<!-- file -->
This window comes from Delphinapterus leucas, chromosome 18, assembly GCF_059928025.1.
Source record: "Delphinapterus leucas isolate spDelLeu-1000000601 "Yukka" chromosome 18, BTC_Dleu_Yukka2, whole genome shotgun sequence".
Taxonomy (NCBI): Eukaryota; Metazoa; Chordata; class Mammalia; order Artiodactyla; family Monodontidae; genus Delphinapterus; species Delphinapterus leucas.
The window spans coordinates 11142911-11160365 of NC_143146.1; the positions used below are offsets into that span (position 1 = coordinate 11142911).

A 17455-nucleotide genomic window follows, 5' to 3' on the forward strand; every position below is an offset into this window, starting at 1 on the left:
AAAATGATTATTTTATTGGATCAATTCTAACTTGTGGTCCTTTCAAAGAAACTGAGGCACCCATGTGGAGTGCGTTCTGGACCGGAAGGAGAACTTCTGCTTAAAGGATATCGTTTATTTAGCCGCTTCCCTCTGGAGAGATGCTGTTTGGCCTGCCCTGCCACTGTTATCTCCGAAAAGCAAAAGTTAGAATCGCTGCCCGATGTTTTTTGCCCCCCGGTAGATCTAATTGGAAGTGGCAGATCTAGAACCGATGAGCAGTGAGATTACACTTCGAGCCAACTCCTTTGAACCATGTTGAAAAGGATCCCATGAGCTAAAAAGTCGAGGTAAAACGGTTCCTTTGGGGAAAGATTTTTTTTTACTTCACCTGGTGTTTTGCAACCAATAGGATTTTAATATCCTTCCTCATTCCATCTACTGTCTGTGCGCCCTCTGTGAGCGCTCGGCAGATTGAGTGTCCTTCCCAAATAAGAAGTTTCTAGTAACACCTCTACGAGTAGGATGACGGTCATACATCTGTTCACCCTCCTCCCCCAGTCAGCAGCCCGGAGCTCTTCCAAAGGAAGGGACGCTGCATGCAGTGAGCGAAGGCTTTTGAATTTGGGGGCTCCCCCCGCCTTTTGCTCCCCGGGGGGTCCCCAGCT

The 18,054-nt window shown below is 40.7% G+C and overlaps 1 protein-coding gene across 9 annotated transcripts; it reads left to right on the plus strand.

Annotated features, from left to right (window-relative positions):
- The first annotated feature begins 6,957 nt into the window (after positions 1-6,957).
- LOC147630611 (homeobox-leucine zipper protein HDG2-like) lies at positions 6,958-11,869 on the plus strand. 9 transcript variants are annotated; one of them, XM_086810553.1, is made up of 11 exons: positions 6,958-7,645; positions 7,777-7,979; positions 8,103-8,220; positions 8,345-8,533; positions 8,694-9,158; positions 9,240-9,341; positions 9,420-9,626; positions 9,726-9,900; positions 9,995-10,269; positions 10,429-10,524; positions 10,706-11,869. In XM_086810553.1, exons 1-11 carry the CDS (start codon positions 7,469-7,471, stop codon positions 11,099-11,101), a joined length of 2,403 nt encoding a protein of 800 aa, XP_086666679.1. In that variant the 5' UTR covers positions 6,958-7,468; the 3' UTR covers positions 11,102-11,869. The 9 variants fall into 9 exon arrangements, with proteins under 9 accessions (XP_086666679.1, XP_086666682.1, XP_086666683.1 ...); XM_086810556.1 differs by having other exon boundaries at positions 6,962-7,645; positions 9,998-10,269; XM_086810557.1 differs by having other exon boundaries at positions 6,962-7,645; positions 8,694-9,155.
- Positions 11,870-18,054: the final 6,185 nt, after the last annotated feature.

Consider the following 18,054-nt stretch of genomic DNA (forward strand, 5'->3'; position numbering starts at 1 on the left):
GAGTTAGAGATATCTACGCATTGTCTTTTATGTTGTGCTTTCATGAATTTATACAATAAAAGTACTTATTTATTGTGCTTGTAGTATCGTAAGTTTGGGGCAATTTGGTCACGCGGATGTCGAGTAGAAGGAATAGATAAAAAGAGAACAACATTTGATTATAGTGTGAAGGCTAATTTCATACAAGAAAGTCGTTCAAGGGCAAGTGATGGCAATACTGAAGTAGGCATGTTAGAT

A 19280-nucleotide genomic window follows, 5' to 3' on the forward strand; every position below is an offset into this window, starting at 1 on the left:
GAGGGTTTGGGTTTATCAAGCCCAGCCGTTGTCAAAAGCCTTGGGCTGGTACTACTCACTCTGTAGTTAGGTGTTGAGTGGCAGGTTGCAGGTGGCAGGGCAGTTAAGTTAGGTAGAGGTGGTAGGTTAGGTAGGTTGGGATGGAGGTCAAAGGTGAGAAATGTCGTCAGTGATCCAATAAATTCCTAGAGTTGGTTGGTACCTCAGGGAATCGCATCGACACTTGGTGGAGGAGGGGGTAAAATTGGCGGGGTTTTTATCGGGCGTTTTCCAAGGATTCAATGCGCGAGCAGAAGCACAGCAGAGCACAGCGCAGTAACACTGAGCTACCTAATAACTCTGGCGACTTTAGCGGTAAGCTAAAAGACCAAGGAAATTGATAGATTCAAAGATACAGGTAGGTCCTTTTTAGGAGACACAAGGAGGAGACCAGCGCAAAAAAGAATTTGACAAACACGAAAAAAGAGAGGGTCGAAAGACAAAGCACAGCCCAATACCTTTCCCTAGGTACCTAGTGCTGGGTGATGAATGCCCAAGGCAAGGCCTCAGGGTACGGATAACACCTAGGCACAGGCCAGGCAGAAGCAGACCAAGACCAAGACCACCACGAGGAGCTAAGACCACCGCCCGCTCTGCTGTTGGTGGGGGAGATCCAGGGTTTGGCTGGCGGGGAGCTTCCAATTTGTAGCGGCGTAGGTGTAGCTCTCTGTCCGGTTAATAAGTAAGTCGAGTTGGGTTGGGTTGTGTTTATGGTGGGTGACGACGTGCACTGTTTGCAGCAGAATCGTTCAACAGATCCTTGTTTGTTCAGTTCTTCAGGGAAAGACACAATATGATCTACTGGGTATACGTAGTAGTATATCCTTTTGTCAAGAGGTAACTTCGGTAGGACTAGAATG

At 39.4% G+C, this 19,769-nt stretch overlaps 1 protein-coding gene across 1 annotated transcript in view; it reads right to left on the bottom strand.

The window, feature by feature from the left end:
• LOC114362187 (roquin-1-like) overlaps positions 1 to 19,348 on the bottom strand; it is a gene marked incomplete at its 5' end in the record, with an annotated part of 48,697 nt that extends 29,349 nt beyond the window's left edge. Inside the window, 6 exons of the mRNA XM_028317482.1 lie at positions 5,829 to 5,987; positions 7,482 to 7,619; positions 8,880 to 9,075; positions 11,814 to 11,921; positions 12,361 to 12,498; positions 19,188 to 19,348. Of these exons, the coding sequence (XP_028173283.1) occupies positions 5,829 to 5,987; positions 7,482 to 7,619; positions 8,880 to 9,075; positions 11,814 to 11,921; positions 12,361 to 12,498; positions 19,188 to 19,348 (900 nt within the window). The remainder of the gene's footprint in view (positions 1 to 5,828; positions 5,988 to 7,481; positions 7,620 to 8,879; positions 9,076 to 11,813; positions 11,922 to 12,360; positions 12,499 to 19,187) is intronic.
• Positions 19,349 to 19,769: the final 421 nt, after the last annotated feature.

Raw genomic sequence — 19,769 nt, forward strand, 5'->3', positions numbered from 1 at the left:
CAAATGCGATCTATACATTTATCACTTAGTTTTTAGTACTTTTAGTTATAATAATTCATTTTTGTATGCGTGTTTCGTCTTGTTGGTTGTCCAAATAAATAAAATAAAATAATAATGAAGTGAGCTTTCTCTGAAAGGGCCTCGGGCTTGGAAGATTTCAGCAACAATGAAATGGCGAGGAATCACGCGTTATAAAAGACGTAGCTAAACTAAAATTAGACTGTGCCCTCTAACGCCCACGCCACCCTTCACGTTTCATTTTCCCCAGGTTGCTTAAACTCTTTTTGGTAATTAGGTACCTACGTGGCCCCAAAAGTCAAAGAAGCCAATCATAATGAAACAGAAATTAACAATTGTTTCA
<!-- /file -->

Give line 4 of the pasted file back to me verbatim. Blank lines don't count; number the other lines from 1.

The window spans coordinates 11142911-11160365 of NC_143146.1; the positions used below are offsets into that span (position 1 = coordinate 11142911).